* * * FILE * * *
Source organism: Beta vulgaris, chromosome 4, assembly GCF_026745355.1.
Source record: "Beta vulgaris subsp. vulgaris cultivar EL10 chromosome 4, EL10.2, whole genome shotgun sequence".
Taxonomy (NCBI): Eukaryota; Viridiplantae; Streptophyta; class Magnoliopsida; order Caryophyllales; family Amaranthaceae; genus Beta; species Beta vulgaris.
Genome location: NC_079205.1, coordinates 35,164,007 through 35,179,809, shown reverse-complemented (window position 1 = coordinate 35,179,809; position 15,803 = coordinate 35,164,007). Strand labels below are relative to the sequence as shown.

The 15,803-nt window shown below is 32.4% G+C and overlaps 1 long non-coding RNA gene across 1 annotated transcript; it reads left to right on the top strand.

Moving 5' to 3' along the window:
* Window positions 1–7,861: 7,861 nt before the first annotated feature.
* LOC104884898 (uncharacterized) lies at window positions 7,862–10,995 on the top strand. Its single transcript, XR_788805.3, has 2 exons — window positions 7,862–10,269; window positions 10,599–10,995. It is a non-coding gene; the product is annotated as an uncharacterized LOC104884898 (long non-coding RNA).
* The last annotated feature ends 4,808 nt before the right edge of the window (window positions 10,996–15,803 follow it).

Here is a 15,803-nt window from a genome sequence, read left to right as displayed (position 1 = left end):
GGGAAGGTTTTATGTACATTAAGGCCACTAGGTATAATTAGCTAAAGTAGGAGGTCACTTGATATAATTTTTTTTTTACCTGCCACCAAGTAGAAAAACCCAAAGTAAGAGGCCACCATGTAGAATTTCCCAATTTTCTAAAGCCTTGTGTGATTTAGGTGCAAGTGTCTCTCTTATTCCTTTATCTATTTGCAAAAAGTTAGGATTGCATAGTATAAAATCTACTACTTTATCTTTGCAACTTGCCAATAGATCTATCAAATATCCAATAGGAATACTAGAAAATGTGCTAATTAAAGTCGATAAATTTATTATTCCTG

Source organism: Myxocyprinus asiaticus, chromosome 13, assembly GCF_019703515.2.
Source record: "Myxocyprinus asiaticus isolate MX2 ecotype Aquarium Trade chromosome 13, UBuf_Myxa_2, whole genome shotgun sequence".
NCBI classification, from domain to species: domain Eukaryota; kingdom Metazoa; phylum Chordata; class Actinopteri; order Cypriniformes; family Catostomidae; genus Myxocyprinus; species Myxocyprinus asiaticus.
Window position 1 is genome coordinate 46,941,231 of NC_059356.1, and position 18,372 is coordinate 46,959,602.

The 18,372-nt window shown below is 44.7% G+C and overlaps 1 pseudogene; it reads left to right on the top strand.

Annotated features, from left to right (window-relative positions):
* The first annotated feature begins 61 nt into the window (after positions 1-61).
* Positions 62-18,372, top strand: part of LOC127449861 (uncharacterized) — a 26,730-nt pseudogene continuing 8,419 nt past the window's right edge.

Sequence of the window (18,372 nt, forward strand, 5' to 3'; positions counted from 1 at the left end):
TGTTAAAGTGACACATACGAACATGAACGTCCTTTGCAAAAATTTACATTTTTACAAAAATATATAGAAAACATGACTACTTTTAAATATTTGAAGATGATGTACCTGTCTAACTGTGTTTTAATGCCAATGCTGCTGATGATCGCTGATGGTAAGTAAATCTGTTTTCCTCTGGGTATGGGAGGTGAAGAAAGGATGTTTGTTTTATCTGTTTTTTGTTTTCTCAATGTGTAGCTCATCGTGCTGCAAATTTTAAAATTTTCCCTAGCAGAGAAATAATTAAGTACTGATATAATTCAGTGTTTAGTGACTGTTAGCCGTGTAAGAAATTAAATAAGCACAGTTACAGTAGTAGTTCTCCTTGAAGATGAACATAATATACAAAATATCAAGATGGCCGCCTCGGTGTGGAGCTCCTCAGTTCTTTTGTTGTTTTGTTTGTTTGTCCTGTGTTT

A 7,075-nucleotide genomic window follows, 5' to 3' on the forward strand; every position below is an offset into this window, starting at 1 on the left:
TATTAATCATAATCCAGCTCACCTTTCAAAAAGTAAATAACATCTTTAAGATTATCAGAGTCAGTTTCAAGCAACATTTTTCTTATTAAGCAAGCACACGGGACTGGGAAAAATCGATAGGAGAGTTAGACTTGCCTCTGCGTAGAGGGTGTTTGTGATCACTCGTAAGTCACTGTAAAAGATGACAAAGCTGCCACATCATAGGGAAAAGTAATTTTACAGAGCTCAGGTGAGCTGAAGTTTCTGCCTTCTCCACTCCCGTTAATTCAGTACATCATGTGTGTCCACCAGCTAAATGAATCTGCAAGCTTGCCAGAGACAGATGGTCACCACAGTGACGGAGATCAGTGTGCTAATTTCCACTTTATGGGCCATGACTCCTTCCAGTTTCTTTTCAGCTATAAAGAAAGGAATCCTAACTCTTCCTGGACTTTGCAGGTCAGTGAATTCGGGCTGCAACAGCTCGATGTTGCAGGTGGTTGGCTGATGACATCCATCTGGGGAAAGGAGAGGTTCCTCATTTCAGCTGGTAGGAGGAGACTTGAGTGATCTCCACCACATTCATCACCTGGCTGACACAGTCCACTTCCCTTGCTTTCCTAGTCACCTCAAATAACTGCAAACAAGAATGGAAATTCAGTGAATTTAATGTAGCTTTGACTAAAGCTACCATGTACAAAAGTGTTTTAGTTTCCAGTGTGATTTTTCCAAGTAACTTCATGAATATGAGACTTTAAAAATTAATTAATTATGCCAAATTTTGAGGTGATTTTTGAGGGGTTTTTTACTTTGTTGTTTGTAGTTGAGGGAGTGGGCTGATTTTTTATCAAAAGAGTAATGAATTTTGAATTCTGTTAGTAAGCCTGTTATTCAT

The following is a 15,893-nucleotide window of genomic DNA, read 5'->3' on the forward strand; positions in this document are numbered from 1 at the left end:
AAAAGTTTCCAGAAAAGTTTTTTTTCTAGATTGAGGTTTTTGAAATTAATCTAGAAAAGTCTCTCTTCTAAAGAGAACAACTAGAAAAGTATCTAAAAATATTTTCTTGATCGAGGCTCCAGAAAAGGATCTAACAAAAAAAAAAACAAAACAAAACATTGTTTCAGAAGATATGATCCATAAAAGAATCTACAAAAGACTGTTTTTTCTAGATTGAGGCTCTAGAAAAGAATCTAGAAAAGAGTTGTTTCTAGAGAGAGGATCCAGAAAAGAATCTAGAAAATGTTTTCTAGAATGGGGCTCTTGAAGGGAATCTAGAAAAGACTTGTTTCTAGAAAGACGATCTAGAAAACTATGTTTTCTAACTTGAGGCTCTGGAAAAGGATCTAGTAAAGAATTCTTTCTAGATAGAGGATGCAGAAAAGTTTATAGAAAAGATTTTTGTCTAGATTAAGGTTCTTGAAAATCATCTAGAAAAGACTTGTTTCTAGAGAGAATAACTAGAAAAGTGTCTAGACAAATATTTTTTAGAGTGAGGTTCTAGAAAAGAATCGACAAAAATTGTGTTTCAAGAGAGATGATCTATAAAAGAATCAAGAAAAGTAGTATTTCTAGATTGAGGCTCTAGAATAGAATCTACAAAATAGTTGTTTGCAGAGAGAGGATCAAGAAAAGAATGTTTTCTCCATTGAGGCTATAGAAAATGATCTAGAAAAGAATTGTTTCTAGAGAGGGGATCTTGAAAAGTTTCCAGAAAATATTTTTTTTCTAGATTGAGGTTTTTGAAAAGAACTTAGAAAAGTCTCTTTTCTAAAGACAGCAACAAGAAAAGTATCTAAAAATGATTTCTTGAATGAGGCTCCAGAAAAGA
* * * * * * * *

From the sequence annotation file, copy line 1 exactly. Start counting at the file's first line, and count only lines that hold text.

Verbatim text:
Source organism: Beta vulgaris, chromosome 4, assembly GCF_026745355.1.